There is plenty of poison ivy (as well as loads of stinging nettle) through here so I would not recommend leaving the trail if you are in sandels and shorts. Poison ivy is a curious plant. Sometimes it is green, sometimes red, sometimes shiny, sometimes with leaves with jagged edges. Sometimes it grows low to the ground and at other times it can be a vigorous bush. Be wary if you see a plant that has sets of 3 leaves hanging down. “If you see 3 you’d better flee”. I think the proverb goes something like that, and “if the berries are white, better take flight”.
May Apple grow knee-height. When there are 2 branches at the top, the plant produces a bud, or “apple”, which of course is not an apple at all. I’ve been told that black morels often fruit under May Apple. I’ve looked numerous times, though, and I can’t say I’ve found any there.
There are a few ponds near the river. Logs strewn along the shore of the ponds are good habitat for a common flycatcher called an Eastern Phoebe.
There were many yellow warblers around this morning. We could hear their calls on either side of the trail. Sweet-sweet….cherry cherry sweet. Each time, though, I would just catch a glimpse of one of them and didn’t get a chance at a good photo. Some days are like that.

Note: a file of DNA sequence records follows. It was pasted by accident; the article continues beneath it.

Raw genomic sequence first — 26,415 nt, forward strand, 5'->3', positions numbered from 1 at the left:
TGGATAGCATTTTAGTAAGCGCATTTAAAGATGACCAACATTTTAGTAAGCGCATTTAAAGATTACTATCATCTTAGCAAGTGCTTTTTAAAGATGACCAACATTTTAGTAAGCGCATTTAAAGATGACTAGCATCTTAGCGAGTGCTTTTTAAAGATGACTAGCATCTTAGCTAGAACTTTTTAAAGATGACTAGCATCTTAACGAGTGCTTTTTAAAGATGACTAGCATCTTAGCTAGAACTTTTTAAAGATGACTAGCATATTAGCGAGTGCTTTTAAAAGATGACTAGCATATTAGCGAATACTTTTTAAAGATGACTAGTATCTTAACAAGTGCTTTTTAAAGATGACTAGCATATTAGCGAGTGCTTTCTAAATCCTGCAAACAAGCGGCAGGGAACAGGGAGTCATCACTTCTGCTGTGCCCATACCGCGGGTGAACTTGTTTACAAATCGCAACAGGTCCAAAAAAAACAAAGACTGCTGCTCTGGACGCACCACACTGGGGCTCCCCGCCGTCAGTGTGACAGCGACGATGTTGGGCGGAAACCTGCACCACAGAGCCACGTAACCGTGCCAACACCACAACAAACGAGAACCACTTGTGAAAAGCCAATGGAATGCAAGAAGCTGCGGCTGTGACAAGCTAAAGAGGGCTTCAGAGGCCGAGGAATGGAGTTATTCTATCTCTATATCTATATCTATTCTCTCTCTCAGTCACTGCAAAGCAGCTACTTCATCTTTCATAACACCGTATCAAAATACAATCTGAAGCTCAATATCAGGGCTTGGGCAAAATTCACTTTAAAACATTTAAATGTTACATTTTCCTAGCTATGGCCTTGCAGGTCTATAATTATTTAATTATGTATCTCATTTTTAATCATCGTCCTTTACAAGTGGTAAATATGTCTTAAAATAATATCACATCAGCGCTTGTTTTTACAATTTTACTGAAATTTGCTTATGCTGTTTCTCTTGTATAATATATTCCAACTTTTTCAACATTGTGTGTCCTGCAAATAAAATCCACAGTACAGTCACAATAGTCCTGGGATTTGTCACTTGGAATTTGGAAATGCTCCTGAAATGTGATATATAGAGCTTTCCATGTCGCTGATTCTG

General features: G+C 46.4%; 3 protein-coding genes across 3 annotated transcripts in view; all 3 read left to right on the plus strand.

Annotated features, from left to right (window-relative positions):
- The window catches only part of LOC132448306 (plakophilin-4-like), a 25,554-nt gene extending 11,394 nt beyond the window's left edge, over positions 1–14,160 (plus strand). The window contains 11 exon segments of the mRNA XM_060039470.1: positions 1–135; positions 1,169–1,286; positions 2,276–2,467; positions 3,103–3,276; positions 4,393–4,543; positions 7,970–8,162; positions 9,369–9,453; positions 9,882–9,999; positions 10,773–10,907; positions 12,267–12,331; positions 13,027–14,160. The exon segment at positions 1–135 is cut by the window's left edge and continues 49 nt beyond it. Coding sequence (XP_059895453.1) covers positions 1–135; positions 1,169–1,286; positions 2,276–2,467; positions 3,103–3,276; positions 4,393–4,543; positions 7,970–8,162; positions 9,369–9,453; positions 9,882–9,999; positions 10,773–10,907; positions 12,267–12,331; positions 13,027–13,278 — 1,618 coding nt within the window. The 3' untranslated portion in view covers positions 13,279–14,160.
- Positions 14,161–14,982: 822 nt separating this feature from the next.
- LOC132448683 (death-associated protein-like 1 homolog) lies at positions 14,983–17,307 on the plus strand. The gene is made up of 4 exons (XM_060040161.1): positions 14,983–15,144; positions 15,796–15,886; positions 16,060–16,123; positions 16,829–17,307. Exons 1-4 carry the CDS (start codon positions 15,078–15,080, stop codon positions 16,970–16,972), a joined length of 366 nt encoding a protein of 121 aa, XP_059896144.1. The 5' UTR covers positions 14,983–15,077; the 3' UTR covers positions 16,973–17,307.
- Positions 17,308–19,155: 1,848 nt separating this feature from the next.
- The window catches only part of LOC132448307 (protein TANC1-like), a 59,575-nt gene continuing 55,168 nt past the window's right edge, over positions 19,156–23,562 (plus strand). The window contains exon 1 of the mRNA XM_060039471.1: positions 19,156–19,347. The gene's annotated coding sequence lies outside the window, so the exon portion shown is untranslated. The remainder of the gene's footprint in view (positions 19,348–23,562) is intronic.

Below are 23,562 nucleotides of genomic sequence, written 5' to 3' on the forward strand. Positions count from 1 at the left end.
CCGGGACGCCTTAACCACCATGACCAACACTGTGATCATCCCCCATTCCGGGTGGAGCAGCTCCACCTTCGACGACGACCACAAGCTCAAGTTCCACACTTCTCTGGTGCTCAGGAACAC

This area is a good place to see Baltimore Orioles and also Orchard Orioles.
There are lots of Manitoba Maples along the river. They are quite pretty now in full flower. Manitoba Maples are also known as Box Elders. One of their most common characteristics is a tendency to grow in all directions. It’s quite common to see a large trunk growing almost parallel to the ground. In late summer, Manitoba Maples in our area are often a host for a good edible mushroom, the Hypsizygus ulmarius. This mushroom is known in some areas as the Elm Oyster, but I have never seen one growing on an elm tree. They like the soft maples best. These are very tasty mushrooms, by the way. They have a firmer texture than the super-tender Aspen Oysters (Pleurotus populinus), which we see way earlier in the season, at the beginning of June.
Both the Trout Lilies and the Trillium are in bloom now.
The Crothers Woods area of the Don Valley is a popular spot for nature hikers, bicyclists, including mountain bikers, dog walkers and runners. When I was a boy, my dad told me the Don was a very polluted river, and I can imagine with 130 years of paper mills, it was. I’m really happy to see it evolve into a place where people go to enjoy recreation in nature.
Today we went to see Walking in Circles: Treading Water – Bruce Parsons/Art Projects 1971 – 2022. The show runs through May 7 at the Neilson Park Creative Centre in Etobicoke (at the western edge of the amalgamated Toronto). If you’ve never been to this unusual artspace tucked away in a residential neighbourhood, I recommend you check it out. Bruce Parsons latest exhibition in this space is excellent, well worth the trip west for those of you who usually consume your art downtown.
Bruce’s exhibition features recent work on the ground surrounded by what amounts to a mini-retrospective of his painting – plus an outdoor labyrinthian work.